sketching por la isla: tren urbano

Here are some sketches I made on our last tour sketching por la isla. This time we decided to draw from the “Tren Urbano” (San Juan’s only metro line).

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inside the train car; the curved buildings of el monte housing complex (where I live); tunnel entrance; san juan’s courthouse façade detail; and grab bar detail.

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rum testing laboratories’ building at san juan’s botanical gardens; and escalators atrium at centro medicos’ station.

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covered platform at cupey station.

sketching por la isla: yauco y san germán

Estos son algunos bocetos que realicé el pasado sábado mientras acompañaba a Jorge Rigau y su curso de Historia del Caribe.
Here are some sketches I did last Saturday on a trip with Jorge Rigau’s course on History of Caribbean Architecture.

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Condición urbana (parque/plaza) en Yauco; diagrama espacial de la residencia Franceschi (tipo sala-pasillo-comedor) y alzado parcial de la Villa Ange del arquitecto Pedro Méndez.

20120201-000428.jpgFachada frontal de la Ermita de Porta Coeli y un diagrama de la condición urbana (parque/plaza) en San Germán.

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Diagrama espacial de la Residencia Acosta y Forés (tipo A-B-A), perspectiva del mediopunto en la sala y un detalle de los estarcidos del área del comedor.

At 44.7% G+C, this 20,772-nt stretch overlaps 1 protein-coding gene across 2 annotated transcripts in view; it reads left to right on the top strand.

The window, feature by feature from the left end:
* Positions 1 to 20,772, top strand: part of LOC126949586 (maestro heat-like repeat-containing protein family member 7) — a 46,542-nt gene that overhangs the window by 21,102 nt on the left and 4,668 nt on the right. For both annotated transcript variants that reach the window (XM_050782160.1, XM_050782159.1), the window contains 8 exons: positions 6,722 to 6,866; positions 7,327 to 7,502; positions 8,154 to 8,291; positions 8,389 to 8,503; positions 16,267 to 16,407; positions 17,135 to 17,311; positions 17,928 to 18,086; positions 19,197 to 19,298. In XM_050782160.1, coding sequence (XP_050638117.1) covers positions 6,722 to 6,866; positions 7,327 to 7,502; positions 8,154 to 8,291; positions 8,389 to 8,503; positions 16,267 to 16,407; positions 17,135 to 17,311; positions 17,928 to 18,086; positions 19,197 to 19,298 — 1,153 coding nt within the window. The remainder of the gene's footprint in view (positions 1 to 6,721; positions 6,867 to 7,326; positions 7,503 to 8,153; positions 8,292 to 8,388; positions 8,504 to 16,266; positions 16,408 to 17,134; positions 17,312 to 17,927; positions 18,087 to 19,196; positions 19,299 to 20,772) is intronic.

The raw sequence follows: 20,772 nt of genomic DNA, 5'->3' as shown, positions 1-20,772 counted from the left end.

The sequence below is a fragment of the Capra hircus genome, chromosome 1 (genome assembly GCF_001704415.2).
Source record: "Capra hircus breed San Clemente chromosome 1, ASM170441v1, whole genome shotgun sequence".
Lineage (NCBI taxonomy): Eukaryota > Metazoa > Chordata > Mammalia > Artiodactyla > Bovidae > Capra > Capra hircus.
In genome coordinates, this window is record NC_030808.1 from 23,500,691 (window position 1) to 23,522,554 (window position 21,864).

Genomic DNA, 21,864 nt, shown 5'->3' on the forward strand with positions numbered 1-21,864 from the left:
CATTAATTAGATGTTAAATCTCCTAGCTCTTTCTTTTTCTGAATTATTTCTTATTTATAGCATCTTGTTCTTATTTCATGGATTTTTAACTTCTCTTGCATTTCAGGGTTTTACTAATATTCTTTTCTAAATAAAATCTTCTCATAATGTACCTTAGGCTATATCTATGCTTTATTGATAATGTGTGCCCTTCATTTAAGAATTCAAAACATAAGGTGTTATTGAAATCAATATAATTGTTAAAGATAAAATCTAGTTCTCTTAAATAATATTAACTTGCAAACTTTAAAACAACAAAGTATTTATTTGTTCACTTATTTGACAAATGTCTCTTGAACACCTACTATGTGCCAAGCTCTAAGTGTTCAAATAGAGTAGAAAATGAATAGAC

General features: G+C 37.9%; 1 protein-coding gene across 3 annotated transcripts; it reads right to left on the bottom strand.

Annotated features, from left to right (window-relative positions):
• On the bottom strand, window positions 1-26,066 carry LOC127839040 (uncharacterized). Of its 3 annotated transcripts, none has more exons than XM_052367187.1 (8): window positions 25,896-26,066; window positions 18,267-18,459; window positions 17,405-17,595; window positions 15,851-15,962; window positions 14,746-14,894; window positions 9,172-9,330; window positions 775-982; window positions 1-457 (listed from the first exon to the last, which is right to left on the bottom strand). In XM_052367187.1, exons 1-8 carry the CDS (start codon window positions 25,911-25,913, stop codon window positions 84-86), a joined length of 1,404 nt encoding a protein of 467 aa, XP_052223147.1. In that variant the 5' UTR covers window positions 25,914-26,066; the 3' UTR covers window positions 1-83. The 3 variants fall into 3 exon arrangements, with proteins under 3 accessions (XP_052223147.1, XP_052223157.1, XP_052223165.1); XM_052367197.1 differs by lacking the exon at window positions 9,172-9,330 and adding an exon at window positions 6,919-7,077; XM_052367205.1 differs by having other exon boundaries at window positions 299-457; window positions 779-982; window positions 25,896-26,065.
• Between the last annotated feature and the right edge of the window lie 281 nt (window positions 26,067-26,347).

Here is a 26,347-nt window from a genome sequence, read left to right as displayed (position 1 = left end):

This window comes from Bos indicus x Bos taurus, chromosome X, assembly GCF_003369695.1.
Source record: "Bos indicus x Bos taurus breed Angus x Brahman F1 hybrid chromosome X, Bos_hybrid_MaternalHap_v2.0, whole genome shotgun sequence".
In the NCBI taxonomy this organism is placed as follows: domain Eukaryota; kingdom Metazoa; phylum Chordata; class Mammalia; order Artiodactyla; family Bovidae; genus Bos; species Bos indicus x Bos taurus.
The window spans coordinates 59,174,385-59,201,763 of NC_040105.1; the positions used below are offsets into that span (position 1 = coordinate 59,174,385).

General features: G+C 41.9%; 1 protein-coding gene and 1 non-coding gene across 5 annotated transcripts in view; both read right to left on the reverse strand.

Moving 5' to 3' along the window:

20120201-000552.jpgDiagrama espacial de la Residencia Ortíz Perichi y una perspectiva de la Residencia Vélez del arquitecto Henry Klumb.

convento de las carmelitas, thomas s. marvel

Designed in 1976 by Thomas S. Marvel, the Carmelite Sisters’ Convent in Trujillo Alto is often considered one of the best examples of early brutalism in Puerto Rico. It is troubling how closely it was modeled to resemble Le Corbusier’s convent of La Tourette. However, its proportions lack the mathematical correctness and spatial aspirations of the French masterpiece.

In truth, the similarities lie only within the use itself, the materials employed and its siting. The Convento de las Carmelitas rests on top of a small hill in a somewhat pastoral setting. Exposed concrete or “betón brut” was the main construction material employed.

There is no way to access the main cloister unless one becomes a Carmelite Sister (or a robber, as one of the sisters told us). The only spaces that welcome visitors are the refractory and the chapel which can be accessed through an entrance courtyard. Here’s a view of that space looking towards the main gate, the belfry and the chapel’s entrance. I have also included an interior photograph of the chapel to illustrate the lack of proportions and poor spatial qualities.

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